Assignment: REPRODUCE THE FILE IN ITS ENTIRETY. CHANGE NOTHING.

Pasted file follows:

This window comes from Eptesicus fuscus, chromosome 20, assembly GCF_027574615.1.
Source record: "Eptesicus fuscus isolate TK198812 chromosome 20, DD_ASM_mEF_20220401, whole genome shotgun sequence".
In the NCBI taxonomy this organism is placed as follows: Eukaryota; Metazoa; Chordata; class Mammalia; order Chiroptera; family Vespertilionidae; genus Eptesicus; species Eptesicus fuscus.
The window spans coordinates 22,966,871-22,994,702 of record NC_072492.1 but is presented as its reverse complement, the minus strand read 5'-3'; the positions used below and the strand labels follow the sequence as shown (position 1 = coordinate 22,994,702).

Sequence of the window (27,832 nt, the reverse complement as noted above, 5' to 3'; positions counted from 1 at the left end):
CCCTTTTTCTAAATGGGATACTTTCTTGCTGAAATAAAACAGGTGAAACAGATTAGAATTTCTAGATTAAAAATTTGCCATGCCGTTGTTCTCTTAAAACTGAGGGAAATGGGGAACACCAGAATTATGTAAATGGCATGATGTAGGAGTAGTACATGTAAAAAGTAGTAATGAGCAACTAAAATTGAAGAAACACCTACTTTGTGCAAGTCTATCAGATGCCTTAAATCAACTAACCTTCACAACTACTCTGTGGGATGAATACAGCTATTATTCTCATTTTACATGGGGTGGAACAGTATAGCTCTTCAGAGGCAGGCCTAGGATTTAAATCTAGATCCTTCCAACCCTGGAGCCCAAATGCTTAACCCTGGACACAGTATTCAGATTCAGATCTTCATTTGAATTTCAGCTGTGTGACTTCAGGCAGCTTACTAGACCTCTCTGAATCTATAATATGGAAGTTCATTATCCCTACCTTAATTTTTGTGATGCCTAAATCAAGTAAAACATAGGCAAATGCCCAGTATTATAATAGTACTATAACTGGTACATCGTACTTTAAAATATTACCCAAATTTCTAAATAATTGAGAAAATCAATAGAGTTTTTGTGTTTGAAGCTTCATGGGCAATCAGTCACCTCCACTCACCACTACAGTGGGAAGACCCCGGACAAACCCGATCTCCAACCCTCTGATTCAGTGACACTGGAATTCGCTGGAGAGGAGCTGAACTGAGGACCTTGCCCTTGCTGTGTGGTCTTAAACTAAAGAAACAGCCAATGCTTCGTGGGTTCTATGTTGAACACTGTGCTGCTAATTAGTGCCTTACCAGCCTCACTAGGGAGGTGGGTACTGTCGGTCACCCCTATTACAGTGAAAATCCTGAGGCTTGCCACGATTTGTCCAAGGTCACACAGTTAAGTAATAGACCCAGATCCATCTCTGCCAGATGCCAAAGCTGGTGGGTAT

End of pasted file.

This window comes from Eptesicus fuscus, chromosome 20, assembly GCF_027574615.1.
Source record: "Eptesicus fuscus isolate TK198812 chromosome 20, DD_ASM_mEF_20220401, whole genome shotgun sequence".
In the NCBI taxonomy this organism is placed as follows: Eukaryota; Metazoa; Chordata; class Mammalia; order Chiroptera; family Vespertilionidae; genus Eptesicus; species Eptesicus fuscus.
The window spans coordinates 22,966,871-22,994,702 of record NC_072492.1 but is presented as its reverse complement, the minus strand read 5'-3'; the positions used below and the strand labels follow the sequence as shown (position 1 = coordinate 22,994,702).

Sequence of the window (27,832 nt, the reverse complement as noted above, 5' to 3'; positions counted from 1 at the left end):
CCCTTTTTCTAAATGGGATACTTTCTTGCTGAAATAAAACAGGTGAAACAGATTAGAATTTCTAGATTAAAAATTTGCCATGCCGTTGTTCTCTTAAAACTGAGGGAAATGGGGAACACCAGAATTATGTAAATGGCATGATGTAGGAGTAGTACATGTAAAAAGTAGTAATGAGCAACTAAAATTGAAGAAACACCTACTTTGTGCAAGTCTATCAGATGCCTTAAATCAACTAACCTTCACAACTACTCTGTGGGATGAATACAGCTATTATTCTCATTTTACATGGGGTGGAACAGTATAGCTCTTCAGAGGCAGGCCTAGGATTTAAATCTAGATCCTTCCAACCCTGGAGCCCAAATGCTTAACCCTGGACACAGTATTCAGATTCAGATCTTCATTTGAATTTCAGCTGTGTGACTTCAGGCAGCTTACTAGACCTCTCTGAATCTATAATATGGAAGTTCATTATCCCTACCTTAATTTTTGTGATGCCTAAATCAAGTAAAACATAGGCAAATGCCCAGTATTATAATAGTACTATAACTGGTACATCGTACTTTAAAATATTACCCAAATTTCTAAATAATTGAGAAAATCAATAGAGTTTTTGTGTTTGAAGCTTCATGGGCAATCAGTCACCTCCACTCACCACTACAGTGGGAAGACCCCGGACAAACCCGATCTCCAACCCTCTGATTCAGTGACACTGGAATTCGCTGGAGAGGAGCTGAACTGAGGACCTTGCCCTTGCTGTGTGGTCTTAAACTAAAGAAACAGCCAATGCTTCGTGGGTTCTATGTTGAACACTGTGCTGCTAATTAGTGCCTTACCAGCCTCACTAGGGAGGTGGGTACTGTCGGTCACCCCTATTACAGTGAAAATCCTGAGGCTTGCCACGATTTGTCCAAGGTCACACAGTTAAGTAATAGACCCAGATCCATCTCTGCCAGATGCCAAAGCTGGTGGGTAT